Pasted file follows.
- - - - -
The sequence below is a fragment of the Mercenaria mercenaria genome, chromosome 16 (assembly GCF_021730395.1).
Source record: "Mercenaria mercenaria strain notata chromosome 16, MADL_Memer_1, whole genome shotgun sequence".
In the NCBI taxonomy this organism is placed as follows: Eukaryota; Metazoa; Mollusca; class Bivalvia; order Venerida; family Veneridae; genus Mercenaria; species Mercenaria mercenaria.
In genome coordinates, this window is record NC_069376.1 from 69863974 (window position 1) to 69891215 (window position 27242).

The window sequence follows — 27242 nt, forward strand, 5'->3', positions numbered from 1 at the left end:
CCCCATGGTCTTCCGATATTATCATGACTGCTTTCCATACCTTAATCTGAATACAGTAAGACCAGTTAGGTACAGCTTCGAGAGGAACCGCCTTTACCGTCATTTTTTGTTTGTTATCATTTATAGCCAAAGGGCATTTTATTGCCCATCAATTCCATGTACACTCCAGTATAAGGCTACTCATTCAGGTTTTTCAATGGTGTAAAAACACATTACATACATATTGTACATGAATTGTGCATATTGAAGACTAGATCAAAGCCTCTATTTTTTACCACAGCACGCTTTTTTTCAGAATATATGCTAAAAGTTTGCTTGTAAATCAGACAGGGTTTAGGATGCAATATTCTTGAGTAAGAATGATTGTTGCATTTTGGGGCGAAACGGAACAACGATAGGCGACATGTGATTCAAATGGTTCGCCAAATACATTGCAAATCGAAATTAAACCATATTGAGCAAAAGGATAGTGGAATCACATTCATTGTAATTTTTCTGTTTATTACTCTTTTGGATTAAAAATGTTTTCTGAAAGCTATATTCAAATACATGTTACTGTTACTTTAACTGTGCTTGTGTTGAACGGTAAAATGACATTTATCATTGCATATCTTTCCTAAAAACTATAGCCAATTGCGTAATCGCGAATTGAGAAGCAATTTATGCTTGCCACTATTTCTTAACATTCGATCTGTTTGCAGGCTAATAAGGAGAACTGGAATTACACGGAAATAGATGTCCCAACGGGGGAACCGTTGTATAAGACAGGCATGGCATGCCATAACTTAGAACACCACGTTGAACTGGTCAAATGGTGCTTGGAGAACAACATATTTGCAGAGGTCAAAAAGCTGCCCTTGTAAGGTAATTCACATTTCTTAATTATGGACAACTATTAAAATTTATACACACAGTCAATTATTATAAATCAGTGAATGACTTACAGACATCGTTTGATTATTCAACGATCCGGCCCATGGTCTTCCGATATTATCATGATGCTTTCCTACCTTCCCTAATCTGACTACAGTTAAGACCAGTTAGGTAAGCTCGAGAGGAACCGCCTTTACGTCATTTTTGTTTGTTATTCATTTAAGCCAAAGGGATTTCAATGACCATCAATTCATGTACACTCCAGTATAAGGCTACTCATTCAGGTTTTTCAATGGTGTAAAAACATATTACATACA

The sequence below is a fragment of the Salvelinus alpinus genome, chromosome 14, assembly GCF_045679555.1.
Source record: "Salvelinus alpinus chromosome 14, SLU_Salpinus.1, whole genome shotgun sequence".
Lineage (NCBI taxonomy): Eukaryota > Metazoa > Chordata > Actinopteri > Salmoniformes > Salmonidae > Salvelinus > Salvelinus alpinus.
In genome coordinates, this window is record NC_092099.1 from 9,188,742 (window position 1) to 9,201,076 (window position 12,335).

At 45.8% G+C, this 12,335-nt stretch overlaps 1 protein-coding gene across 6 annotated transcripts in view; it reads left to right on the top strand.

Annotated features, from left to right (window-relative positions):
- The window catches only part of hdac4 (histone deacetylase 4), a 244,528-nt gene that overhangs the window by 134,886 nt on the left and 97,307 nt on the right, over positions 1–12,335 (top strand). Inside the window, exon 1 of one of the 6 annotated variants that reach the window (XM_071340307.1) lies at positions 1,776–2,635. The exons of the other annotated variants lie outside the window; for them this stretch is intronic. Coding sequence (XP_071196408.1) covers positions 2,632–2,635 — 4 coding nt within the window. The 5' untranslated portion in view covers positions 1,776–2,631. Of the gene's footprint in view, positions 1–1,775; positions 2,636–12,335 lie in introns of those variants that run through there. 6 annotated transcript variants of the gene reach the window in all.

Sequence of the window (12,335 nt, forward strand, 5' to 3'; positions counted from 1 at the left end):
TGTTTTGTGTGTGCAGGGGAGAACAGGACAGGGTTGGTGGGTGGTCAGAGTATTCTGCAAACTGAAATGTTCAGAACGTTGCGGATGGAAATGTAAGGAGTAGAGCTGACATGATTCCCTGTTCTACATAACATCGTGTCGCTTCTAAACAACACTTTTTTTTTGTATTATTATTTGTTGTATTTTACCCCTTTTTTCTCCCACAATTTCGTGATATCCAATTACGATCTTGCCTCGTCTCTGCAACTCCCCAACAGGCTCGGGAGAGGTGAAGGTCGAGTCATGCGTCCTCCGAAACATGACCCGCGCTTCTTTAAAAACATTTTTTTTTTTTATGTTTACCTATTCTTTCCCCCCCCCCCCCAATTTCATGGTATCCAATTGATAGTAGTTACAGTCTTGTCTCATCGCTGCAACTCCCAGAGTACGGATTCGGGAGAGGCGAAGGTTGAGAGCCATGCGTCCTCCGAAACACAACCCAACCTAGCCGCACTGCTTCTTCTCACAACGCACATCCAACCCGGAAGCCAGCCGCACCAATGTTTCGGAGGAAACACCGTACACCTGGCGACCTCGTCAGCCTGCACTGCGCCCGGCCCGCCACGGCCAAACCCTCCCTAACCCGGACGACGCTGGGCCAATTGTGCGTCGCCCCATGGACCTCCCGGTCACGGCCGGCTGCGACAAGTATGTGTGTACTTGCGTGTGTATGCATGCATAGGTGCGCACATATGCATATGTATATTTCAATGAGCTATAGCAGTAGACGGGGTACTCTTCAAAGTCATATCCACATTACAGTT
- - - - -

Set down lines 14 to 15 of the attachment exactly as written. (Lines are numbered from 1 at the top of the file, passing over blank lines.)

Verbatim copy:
Sequence of the window (12,335 nt, forward strand, 5' to 3'; positions counted from 1 at the left end):
TGTTTTGTGTGTGCAGGGGAGAACAGGACAGGGTTGGTGGGTGGTCAGAGTATTCTGCAAACTGAAATGTTCAGAACGTTGCGGATGGAAATGTAAGGAGTAGAGCTGACATGATTCCCTGTTCTACATAACATCGTGTCGCTTCTAAACAACACTTTTTTTTTGTATTATTATTTGTTGTATTTTACCCCTTTTTTCTCCCACAATTTCGTGATATCCAATTACGATCTTGCCTCGTCTCTGCAACTCCCCAACAGGCTCGGGAGAGGTGAAGGTCGAGTCATGCGTCCTCCGAAACATGACCCGCGCTTCTTTAAAAACATTTTTTTTTTTTATGTTTACCTATTCTTTCCCCCCCCCCCCCAATTTCATGGTATCCAATTGATAGTAGTTACAGTCTTGTCTCATCGCTGCAACTCCCAGAGTACGGATTCGGGAGAGGCGAAGGTTGAGAGCCATGCGTCCTCCGAAACACAACCCAACCTAGCCGCACTGCTTCTTCTCACAACGCACATCCAACCCGGAAGCCAGCCGCACCAATGTTTCGGAGGAAACACCGTACACCTGGCGACCTCGTCAGCCTGCACTGCGCCCGGCCCGCCACGGCCAAACCCTCCCTAACCCGGACGACGCTGGGCCAATTGTGCGTCGCCCCATGGACCTCCCGGTCACGGCCGGCTGCGACAAGTATGTGTGTACTTGCGTGTGTATGCATGCATAGGTGCGCACATATGCATATGTATATTTCAATGAGCTATAGCAGTAGACGGGGTACTCTTCAAAGTCATATCCACATTACAGTT